Morand, Sauveur Francis

, a French surgeon, was born in Paris in 1697, where his father was surgeon-major to the invalids. Sauveur received his literary education at the college Mazarin, and was instructed in his profession by his father at the hospital of the Invalids. He rose to the mastership of the company of St. Come (which was afterwards erected into the Royal Academy of Surgery), and was appointed demonstrator of surgical operations to that body in 1725. In 1728 he appeared as an author on the subject of lithotomy, and published his “Traite de la Taille au haut appareil, &c.” the high operation being then universally practised by the surgeons of Paris. But, in the following year he was commissioned by the Academy of Sciences to visit London, with a view of witnessing the lateral operation, as performed by Cheselden with so much success; and on his return to Paris, he introduced that mode of cutting for the stone, at the hospital of La Charite, which brought a crowd of pupils to his hospital, and multiplied his professional honours. He was admitted a member of many foreign societies, especially the Royal Society of London, into which he was admitted in 1728, and the academies of Stockholm, Petersburg!!, Florence, Bologna, and Rouen; and was nominated pensioner and professor of anatomy to the Royal Academy of Sciences at home. He held likewise several medical appointments in the army; and in 1751, was honoured with knighthood, of the order of St. Michael. He died in 1773, at the age of seventy-six.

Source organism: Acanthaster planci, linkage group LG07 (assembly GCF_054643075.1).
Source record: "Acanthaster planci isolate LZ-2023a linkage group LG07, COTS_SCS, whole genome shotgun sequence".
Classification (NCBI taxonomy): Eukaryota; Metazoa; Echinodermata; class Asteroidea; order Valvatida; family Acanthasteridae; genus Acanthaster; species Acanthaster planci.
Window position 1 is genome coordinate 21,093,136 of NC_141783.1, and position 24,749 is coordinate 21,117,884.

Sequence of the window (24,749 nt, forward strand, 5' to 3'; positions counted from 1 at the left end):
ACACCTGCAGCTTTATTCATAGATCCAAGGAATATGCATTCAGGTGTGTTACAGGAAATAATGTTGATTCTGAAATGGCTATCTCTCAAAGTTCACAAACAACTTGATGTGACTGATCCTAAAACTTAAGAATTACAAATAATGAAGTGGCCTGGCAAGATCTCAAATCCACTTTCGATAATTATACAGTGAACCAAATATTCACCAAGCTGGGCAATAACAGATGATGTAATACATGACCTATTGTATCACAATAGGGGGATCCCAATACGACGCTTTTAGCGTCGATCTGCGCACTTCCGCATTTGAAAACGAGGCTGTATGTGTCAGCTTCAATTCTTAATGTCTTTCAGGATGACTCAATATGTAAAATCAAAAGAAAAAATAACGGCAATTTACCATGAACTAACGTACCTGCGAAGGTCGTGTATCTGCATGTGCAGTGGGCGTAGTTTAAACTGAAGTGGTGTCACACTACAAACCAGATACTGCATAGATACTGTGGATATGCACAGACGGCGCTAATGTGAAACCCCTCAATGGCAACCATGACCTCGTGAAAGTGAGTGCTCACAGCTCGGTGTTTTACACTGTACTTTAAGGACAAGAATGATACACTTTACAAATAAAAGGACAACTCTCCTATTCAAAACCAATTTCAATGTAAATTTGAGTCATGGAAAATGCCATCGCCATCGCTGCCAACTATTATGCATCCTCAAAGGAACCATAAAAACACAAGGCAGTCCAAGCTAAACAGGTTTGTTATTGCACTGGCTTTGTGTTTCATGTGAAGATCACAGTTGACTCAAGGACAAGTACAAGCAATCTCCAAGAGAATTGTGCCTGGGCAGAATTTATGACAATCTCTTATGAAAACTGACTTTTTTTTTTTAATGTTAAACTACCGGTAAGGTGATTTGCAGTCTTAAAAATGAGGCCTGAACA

Besides the treatise on lithotomy above mentioned, he published other works concerning the same subject, or connected with his profession, and was author of several papers, published in the Memoirs of the Academy of Sciences, as well as that of Surgery; and wrote a history of the latter academy, for the second and third volumes of their memoirs. 2